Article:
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Netflix’s ‘Sex Education’ is the feminist show young viewers need

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The first scene of Netflix’s newest young adult series, Sex Education, depicts a teenage boy faking an orgasm while having sex with his girlfriend. He looks bored and distracted despite his partner’s enthusiasm. After he pretends to finish, his girlfriend insists on seeing the condom, and despite his refusal, she takes it to see for herself. The scene ends with her disappointedly holding up the empty, shriveled latex to the audience.

Every subsequent episode of Sex Education, which debuted in January, begins with its own equally awkward sex scene, each tailored to the specific sex-related issue that episode will tackle. Each issue is primarily tackled by Otis, the socially awkward son of a sex therapist, who, after accidentally giving successful advice to the boyfriend who can’t orgasm, falls into his own career as a sex therapist to his peers at school — despite never having had sex himself. Rather than follow the longstanding social script that young people should feel shame about, and never openly discuss, their sex lives, Sex Education normalizes the concept of teens asking questions about their bodies and relationships — like how they can be good sexual and emotional partners for their own benefit as well as the benefit of the people with whom they are having sex.

Sex Education does this by taking on the kind of personal issues that are crucial to healthy sexuality and relationships, but which are rarely discussed in actual sex education classes. For example, in the seventh episode of the season, a classmate asks Otis for help: He’s made many grand gestures to ask a girl he likes to the dance, but she continues to say no. “Well, I know it’s hard, but if you’ve asked her and she said no, then I think you’ve got your answer,” Otis kindly tells his client. “No means no.” Typically, movies and TV shows would have their male protagonist convince this character that if he keeps persisting the girl will eventually say yes. Instead, Otis essentially explains what consent is: that continuing to ask someone out after she said no is wrong. In the second episode, Otis comes across a couple at a party who are fighting because the girlfriend refuses to have sex with the lights on. Otis pushes them to remind each other of what they like about the other person, ultimately revealing that the girlfriend doesn’t have to feel so embarrassed of her body that she can only have sex in the dark.

Not only does the show acknowledge that sex is about so much more than the physical act itself, but it even goes a step further by accounting for how intersectionality, or the many different parts of people’s identities, affect their sex lives. The show accomplishes this first and foremost by focusing on a range of diverse characters. The show’s female protagonist, Maeve Wiley, lives in a trailer park with her older brother. The school’s resident popular guy, Jackson, is a black swimmer with two moms. The school’s meanest clique is racially diverse as well. But diversity goes deeper than just casting in this show — it permeates the very stories it tells. When a lesbian couple asks Otis for advice, he does research before giving them any, admitting from the beginning that as a straight, cisgender man he doesn’t know how lesbian sex works. This transmits the message to the show’s young audience that they must be aware of both the privileges they have and the privileges their peers do not — in terms of sex and beyond.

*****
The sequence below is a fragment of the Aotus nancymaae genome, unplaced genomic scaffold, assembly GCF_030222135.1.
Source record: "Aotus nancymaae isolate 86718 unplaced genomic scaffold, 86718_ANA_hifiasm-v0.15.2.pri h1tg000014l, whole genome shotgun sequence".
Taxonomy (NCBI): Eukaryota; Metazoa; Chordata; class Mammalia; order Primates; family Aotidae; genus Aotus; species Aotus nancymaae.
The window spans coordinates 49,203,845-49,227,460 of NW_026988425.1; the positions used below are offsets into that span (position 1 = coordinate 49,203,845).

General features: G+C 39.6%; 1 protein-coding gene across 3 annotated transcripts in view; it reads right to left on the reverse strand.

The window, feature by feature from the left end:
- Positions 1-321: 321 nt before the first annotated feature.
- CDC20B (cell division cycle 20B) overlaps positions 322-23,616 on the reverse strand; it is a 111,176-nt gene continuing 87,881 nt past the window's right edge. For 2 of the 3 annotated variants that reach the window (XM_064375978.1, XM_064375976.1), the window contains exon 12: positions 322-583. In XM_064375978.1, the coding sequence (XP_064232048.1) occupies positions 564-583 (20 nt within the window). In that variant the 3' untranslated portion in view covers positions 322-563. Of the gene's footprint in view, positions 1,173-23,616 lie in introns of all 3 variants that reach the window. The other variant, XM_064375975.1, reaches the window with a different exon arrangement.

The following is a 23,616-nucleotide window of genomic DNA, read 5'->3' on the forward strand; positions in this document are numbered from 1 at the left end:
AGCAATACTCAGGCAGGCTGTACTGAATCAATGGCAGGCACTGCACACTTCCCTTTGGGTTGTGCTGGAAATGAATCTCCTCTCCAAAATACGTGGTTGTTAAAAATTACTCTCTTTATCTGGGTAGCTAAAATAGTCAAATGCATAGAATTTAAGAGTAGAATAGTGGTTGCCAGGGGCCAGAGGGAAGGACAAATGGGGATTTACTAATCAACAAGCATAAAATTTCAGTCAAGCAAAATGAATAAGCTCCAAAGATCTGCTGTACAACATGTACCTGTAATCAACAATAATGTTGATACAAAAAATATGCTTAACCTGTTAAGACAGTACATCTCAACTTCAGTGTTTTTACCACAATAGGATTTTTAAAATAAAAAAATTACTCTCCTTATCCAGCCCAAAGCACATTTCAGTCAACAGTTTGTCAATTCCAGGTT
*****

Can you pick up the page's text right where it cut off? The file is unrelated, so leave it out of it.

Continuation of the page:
All of these aspects of the show are perhaps best embodied in the storylines surrounding Otis’ best friend, Eric, a gay black boy who is constantly bullied and misunderstood by his religious African father. In one episode, Otis surprises Eric with tickets to Hedwig and the Angry Inch, but when Otis misses the bus to the show, choosing to help his crush instead. Eric ends up alone in another town — a tall, black boy dressed up in heels, lipstick, and a wig. Eric’s phone and wallet are stolen and he’s forced to walk home alone in the dark. On his way, he is assaulted by some drunk straight men who call him “a gay fuck.” Eric is clearly changed by the incident: He stops wearing flamboyant clothes, begins to fight at school, and isolates himself.

Eric’s experience asks the audience to confront the reality of being a young, gay, black man in a society that sees multiple aspects of his identity as less than. While Eric eventually finds himself again — he goes to the school dance in makeup and colorful clothes — he goes through a lot to get there. Even Eric’s dad is treated with empathy and complexity; his disapproving attitude is revealed to be concern that his child would stick out and get hurt, an ideology shaped by his immigration experience. “I’ll be hurt either way,” Eric explains to his dad. “Isn’t it better to be who I am?” In the end, Eric’s dad tells him that he’s brave, and Eric confidently walks into the dance as the real person he is.  

Given that sex has been historically censored in the media, especially media geared toward young people, it is refreshing to watch a show in which sex is discussed honestly, openly, and in a way that is funny and entertaining to watch. Sex Education does this by recognizing that sex is as complicated as is a person’s identity, and encourages its audience to consider the identities of those around them as so much more than just a classmate, friend, or even a family member. Sex Education has already been renewed for a second season, and its fans are already eager to see what Otis can teach us next.



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